U.N. officials declined to provide the cost of the gathering, saying that most of the funds had been provided by the host government of Turkey. A query from Fox News to Turkey’s U.N. mission about the cost was not answered or acknowledged before this story was published.
Even without hard figures, the lavish and extensive scale of the meeting underlines that “it’s a very expensive, costly process,” says Michael Bowers, vice-president of humanitarian leadership and response at Mercy Corps, a U.S. based non-government organization that provides humanitarian aid in some 40 countries.
Mercy Corps is attending the summit, and attaches considerable importance to many of the objectives, but Bowers says, “I would not be advocating this type of gathering” to meet the acknowledged crisis.
What is likely to ensue is more U.N. process. The summit will attempt to get governments around the world to endorse a series of non-binding and vague “core commitments” ostensibly along the far-reaching and preventive lines O’Brien mentioned.
· “a new approach” to the world refugee crisis that recognizes the needs of longer-term refugees;
· promises to “address root causes of conflict” and “act early upon potential conflict situations” to keep humanitarian catastrophes from growing;
· supporting countries that host large numbers of refugees with “the necessary political, policy and financial support to address the humanitarian and socio-economic impact;”
· “promote and enhance respect for international humanitarian law” and other codes that supposedly keep civilians and aid workers from being attacked;
· and “increase substantially and diversify global support and share of resources for humanitarian assistance.”
“The commitments are supposed to drive further thinking on how to take the mission and make it real,” observes Bowers, and also to involve as many groups as possible in that process.
One of the “core commitment” hopes of the summit is that it will encourage rich Gulf states, as well as countries such as China, to join the humanitarian financing club on a more permanent basis, dig deeper -- as well as prompt new and innovative methods of financing relief efforts, and greater private sector involvement.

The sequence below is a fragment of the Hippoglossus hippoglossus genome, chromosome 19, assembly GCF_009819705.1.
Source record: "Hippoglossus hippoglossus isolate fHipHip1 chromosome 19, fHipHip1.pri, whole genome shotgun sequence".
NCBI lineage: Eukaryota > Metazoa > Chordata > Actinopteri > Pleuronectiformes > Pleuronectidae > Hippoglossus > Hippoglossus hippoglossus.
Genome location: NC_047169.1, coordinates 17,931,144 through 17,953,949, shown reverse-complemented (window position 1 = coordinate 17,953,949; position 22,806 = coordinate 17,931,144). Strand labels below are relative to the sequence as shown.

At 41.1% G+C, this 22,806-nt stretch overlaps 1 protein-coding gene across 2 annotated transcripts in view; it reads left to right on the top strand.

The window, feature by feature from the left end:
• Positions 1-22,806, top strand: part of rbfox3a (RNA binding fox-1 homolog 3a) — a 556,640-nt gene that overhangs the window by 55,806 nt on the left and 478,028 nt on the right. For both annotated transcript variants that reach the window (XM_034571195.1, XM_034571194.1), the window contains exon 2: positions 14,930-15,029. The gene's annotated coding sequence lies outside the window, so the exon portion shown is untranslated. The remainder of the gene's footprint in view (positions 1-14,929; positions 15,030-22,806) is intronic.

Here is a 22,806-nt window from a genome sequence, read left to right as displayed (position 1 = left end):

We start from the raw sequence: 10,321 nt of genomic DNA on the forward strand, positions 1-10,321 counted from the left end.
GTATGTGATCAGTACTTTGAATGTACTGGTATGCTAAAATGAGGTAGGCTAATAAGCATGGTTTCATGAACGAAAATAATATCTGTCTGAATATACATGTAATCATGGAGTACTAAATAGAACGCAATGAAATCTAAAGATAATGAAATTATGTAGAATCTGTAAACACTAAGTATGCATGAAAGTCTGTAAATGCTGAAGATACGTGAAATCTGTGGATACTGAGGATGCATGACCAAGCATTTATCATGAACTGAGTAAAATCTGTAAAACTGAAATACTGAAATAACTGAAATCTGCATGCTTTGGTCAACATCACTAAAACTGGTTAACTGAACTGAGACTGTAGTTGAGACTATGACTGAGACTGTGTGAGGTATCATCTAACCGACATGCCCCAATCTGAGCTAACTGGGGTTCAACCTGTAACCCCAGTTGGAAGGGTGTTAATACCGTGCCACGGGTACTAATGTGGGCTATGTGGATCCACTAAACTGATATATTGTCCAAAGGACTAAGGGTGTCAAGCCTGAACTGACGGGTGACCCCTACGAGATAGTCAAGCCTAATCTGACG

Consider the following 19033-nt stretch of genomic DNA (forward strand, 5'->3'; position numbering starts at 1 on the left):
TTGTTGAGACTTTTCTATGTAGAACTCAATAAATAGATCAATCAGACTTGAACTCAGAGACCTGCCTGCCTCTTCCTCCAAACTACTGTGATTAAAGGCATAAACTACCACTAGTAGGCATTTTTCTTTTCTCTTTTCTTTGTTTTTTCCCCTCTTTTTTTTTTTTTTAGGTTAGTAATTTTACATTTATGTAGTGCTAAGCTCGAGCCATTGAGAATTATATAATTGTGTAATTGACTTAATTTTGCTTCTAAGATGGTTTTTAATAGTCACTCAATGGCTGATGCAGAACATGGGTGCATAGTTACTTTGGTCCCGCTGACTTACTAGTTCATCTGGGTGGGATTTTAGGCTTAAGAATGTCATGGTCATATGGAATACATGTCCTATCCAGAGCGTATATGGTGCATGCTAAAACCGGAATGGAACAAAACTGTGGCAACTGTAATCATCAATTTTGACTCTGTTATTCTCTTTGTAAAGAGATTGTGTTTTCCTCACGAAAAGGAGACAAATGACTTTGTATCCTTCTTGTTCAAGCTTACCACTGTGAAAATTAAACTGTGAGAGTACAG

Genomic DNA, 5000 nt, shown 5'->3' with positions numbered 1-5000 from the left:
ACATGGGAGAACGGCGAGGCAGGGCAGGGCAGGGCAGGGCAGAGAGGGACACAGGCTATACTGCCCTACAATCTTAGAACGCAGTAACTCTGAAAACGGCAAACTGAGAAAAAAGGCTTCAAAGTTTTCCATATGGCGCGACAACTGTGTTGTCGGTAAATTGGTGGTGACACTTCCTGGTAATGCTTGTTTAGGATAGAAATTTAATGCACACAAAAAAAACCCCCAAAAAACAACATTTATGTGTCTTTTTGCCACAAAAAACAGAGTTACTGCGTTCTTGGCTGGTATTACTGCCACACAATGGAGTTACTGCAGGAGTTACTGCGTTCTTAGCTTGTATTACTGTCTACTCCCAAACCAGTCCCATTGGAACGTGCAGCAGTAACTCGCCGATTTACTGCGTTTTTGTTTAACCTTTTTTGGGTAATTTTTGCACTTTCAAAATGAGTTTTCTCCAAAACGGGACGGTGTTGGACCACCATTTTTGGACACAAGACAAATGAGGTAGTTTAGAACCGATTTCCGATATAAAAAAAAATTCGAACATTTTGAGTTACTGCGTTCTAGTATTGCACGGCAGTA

There is a long way to go on that front. Last year, the United Arab Emirates ($722 million) and Saudi Arabia ($533 million), were also in the top roster of humanitarian donors. This year, neither one has made similar efforts, at least so far.
U.N. officials talk of another summit purpose as helping to weld the humanitarian agenda to the “development” agenda-- long-term anti-poverty spending -- as a means of dealing with the mammoth size and duration of the refugee wave -- a viewpoint that is endorsed by many other relief organizations.
According to USAID’s Konyndyk, improving the coherence between relief assistance and development assistance is a major U.S. aim at the meeting. “Right now they don’t interact very well,” he told Fox News. “This is particularly unhelpful when conflicts go on and on.”
Among other things, the summit will include the unveiling of a new international fund for education, under the auspices of former British Prime Minister Gordon Brown, to help deal with the long-term effect of failure to provide educational services to the huge number of child refugees caught up in disaster.
However, says Konyndyk, “We are not looking at any major revamping of the system. We are looking differently at how U.N. agencies can work together.”
But the U.N. version of development refers to the large and wildly fragmented world of U.N. agencies, funds and programs devoted to economic and social welfare whose activities, according to one independent study done for the U.N., “have never been formally defined to the point that there exists an agreed understanding on what they mean.”
And there has been considerable evidence that the development arms of the U.N. shop, led by the United Nations Development Program, don’t accomplish their own aims that well.
The biggest challenge to the elaborate pomp and circumstances of the Istanbul summit, which claims to be seeking solutions to “root causes” of the refugee crisis, is that the biggest cause of all is not yet addressed.
There are, as yet, few signs of the political will needed to accomplish what the U.N. summit calls “Core Responsibility 1” of leaders attending the meeting -- to prevent and end the wave of long and unresolved conflicts, in Africa, the Middle East and elsewhere, that are currently driving the refugee catastrophe.
“Labelling a conference ‘humanitarian’ almost guarantees it immunity from criticism,” observes former U.S. Ambassador to the U.N. John Bolton, a Fox News contributor. “But if any discernible change emerges from this summit that could not have been accomplished in a less grandiose way, I will be stunned.”
George Russell is editor-at-large of Fox News and can be found on Twitter: @GeorgeRussell or on Facebook.com/GeorgeRussell